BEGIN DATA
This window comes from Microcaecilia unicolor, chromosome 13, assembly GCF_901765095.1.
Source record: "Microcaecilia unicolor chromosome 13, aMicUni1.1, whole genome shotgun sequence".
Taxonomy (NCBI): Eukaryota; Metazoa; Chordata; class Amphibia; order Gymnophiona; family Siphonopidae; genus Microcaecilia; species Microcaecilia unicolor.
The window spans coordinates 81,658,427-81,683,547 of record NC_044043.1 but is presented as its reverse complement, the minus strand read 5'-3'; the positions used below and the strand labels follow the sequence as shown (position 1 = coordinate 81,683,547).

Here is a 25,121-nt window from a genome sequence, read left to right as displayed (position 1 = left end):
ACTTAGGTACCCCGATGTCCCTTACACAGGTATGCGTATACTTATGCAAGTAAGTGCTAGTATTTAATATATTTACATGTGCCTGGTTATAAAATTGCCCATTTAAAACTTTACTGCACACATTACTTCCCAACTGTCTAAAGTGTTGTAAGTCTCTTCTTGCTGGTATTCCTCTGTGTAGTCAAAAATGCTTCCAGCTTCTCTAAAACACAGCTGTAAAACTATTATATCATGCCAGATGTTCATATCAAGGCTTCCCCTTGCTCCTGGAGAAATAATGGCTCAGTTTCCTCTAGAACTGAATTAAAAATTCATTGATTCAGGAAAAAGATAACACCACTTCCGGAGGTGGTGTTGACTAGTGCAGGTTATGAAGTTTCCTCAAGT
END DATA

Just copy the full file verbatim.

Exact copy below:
This window comes from Microcaecilia unicolor, chromosome 13, assembly GCF_901765095.1.
Source record: "Microcaecilia unicolor chromosome 13, aMicUni1.1, whole genome shotgun sequence".
Taxonomy (NCBI): Eukaryota; Metazoa; Chordata; class Amphibia; order Gymnophiona; family Siphonopidae; genus Microcaecilia; species Microcaecilia unicolor.
The window spans coordinates 81,658,427-81,683,547 of record NC_044043.1 but is presented as its reverse complement, the minus strand read 5'-3'; the positions used below and the strand labels follow the sequence as shown (position 1 = coordinate 81,683,547).

Here is a 25,121-nt window from a genome sequence, read left to right as displayed (position 1 = left end):
ACTTAGGTACCCCGATGTCCCTTACACAGGTATGCGTATACTTATGCAAGTAAGTGCTAGTATTTAATATATTTACATGTGCCTGGTTATAAAATTGCCCATTTAAAACTTTACTGCACACATTACTTCCCAACTGTCTAAAGTGTTGTAAGTCTCTTCTTGCTGGTATTCCTCTGTGTAGTCAAAAATGCTTCCAGCTTCTCTAAAACACAGCTGTAAAACTATTATATCATGCCAGATGTTCATATCAAGGCTTCCCCTTGCTCCTGGAGAAATAATGGCTCAGTTTCCTCTAGAACTGAATTAAAAATTCATTGATTCAGGAAAAAGATAACACCACTTCCGGAGGTGGTGTTGACTAGTGCAGGTTATGAAGTTTCCTCAAGT